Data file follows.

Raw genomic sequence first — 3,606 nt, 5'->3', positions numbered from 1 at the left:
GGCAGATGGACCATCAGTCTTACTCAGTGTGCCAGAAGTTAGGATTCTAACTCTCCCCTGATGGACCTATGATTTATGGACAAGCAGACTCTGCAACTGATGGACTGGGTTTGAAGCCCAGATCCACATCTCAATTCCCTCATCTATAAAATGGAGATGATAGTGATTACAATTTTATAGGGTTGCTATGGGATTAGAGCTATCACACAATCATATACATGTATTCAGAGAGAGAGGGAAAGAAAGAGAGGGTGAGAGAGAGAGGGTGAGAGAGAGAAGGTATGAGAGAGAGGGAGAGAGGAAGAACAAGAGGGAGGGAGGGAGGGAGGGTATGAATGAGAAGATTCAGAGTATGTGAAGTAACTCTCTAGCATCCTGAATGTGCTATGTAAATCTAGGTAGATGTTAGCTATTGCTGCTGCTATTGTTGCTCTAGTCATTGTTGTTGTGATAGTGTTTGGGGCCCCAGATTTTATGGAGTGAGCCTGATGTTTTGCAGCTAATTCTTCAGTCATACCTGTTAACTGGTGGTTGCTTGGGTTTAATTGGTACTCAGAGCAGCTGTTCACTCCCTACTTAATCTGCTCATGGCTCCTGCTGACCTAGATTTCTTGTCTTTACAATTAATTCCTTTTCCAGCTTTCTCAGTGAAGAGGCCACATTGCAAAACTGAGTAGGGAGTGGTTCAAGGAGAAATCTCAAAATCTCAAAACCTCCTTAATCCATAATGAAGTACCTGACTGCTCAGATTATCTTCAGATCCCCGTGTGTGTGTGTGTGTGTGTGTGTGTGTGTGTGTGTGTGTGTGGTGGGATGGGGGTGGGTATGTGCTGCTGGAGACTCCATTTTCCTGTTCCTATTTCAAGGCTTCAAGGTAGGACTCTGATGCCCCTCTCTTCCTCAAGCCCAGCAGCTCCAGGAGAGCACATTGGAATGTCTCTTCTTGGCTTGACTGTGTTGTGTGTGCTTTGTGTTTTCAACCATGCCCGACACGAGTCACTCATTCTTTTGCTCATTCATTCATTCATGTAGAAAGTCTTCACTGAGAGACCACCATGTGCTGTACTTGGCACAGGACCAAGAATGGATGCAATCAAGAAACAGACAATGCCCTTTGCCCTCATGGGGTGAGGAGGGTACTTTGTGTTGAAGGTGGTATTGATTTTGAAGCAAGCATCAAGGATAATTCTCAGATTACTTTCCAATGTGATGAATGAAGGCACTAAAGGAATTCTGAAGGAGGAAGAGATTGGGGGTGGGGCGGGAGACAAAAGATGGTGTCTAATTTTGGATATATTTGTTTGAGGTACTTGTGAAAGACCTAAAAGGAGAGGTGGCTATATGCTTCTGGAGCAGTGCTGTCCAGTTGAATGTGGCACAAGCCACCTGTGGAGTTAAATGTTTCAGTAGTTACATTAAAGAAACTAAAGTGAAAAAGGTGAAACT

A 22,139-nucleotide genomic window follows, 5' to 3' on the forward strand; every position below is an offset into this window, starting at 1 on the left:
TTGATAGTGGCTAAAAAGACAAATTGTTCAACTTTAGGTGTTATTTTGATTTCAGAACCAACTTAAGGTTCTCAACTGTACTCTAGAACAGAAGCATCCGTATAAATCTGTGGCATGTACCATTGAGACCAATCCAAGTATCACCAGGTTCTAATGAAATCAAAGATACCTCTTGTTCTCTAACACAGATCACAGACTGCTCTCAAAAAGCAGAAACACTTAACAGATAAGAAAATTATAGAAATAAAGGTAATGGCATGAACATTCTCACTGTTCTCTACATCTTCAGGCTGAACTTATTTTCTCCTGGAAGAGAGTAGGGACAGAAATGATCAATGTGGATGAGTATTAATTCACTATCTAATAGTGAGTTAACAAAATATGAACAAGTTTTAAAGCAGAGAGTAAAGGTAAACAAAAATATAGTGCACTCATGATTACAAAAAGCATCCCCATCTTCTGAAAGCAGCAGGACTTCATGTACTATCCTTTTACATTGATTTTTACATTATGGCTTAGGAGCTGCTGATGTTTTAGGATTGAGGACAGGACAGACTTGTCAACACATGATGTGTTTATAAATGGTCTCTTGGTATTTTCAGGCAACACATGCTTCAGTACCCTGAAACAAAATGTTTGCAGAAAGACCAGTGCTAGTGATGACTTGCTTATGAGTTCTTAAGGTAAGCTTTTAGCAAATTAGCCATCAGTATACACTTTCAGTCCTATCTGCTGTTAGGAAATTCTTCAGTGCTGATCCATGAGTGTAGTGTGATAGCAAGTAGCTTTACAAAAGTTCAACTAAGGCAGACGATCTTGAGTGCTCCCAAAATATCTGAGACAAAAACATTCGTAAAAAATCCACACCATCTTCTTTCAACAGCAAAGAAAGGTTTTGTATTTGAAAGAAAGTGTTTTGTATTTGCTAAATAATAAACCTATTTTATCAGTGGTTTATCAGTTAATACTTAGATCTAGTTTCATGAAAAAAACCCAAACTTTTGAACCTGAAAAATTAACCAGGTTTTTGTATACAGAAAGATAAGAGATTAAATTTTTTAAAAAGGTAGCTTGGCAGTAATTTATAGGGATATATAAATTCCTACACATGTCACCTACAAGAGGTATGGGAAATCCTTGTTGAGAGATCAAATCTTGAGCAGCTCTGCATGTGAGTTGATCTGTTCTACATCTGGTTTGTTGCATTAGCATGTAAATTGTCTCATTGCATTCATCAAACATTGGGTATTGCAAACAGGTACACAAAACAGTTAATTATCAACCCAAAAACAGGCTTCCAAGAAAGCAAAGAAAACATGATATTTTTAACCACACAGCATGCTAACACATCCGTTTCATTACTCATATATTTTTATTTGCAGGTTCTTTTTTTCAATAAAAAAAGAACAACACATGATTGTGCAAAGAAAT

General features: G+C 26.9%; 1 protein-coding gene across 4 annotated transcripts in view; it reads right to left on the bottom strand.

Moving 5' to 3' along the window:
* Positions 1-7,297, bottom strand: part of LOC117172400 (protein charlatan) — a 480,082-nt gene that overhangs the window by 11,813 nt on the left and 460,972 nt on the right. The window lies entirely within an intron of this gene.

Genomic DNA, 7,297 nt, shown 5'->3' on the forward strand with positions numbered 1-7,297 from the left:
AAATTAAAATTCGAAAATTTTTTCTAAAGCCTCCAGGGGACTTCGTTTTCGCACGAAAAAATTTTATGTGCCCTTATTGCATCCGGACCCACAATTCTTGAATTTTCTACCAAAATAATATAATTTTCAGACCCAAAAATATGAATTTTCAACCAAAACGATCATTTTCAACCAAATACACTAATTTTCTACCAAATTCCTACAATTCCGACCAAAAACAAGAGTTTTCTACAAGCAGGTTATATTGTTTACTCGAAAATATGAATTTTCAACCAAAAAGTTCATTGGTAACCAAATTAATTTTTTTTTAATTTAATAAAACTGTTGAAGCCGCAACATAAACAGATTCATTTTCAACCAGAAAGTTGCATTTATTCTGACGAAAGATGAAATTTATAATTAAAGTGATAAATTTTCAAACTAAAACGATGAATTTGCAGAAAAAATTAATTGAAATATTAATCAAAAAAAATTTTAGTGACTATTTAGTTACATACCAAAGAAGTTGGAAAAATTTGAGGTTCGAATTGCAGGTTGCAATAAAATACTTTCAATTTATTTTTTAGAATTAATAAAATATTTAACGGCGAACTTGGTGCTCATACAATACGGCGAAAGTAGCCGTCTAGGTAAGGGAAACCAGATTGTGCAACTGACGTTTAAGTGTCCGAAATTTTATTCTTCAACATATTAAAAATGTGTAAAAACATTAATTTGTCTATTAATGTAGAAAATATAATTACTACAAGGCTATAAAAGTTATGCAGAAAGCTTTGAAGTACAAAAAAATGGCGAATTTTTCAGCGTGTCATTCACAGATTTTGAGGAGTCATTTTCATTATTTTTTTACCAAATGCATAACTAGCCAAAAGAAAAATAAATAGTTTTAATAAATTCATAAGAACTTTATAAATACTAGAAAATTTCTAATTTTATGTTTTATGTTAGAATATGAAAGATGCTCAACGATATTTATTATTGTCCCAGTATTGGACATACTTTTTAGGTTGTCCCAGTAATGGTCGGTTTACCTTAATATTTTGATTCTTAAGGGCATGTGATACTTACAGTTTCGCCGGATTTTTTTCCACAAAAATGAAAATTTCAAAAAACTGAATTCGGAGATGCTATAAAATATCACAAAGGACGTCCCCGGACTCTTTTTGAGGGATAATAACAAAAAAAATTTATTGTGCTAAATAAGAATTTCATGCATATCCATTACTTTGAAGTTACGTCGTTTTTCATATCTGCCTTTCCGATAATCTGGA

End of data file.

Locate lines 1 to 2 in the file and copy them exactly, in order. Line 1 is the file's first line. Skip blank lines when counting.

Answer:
Raw genomic sequence first — 3,606 nt, 5'->3', positions numbered from 1 at the left:
GGCAGATGGACCATCAGTCTTACTCAGTGTGCCAGAAGTTAGGATTCTAACTCTCCCCTGATGGACCTATGATTTATGGACAAGCAGACTCTGCAACTGATGGACTGGGTTTGAAGCCCAGATCCACATCTCAATTCCCTCATCTATAAAATGGAGATGATAGTGATTACAATTTTATAGGGTTGCTATGGGATTAGAGCTATCACACAATCATATACATGTATTCAGAGAGAGAGGGAAAGAAAGAGAGGGTGAGAGAGAGAGGGTGAGAGAGAGAAGGTATGAGAGAGAGGGAGAGAGGAAGAACAAGAGGGAGGGAGGGAGGGAGGGTATGAATGAGAAGATTCAGAGTATGTGAAGTAACTCTCTAGCATCCTGAATGTGCTATGTAAATCTAGGTAGATGTTAGCTATTGCTGCTGCTATTGTTGCTCTAGTCATTGTTGTTGTGATAGTGTTTGGGGCCCCAGATTTTATGGAGTGAGCCTGATGTTTTGCAGCTAATTCTTCAGTCATACCTGTTAACTGGTGGTTGCTTGGGTTTAATTGGTACTCAGAGCAGCTGTTCACTCCCTACTTAATCTGCTCATGGCTCCTGCTGACCTAGATTTCTTGTCTTTACAATTAATTCCTTTTCCAGCTTTCTCAGTGAAGAGGCCACATTGCAAAACTGAGTAGGGAGTGGTTCAAGGAGAAATCTCAAAATCTCAAAACCTCCTTAATCCATAATGAAGTACCTGACTGCTCAGATTATCTTCAGATCCCCGTGTGTGTGTGTGTGTGTGTGTGTGTGTGTGTGTGTGTGTGTGGTGGGATGGGGGTGGGTATGTGCTGCTGGAGACTCCATTTTCCTGTTCCTATTTCAAGGCTTCAAGGTAGGACTCTGATGCCCCTCTCTTCCTCAAGCCCAGCAGCTCCAGGAGAGCACATTGGAATGTCTCTTCTTGGCTTGACTGTGTTGTGTGTGCTTTGTGTTTTCAACCATGCCCGACACGAGTCACTCATTCTTTTGCTCATTCATTCATTCATGTAGAAAGTCTTCACTGAGAGACCACCATGTGCTGTACTTGGCACAGGACCAAGAATGGATGCAATCAAGAAACAGACAATGCCCTTTGCCCTCATGGGGTGAGGAGGGTACTTTGTGTTGAAGGTGGTATTGATTTTGAAGCAAGCATCAAGGATAATTCTCAGATTACTTTCCAATGTGATGAATGAAGGCACTAAAGGAATTCTGAAGGAGGAAGAGATTGGGGGTGGGGCGGGAGACAAAAGATGGTGTCTAATTTTGGATATATTTGTTTGAGGTACTTGTGAAAGACCTAAAAGGAGAGGTGGCTATATGCTTCTGGAGCAGTGCTGTCCAGTTGAATGTGGCACAAGCCACCTGTGGAGTTAAATGTTTCAGTAGTTACATTAAAGAAACTAAAGTGAAAAAGGTGAAACT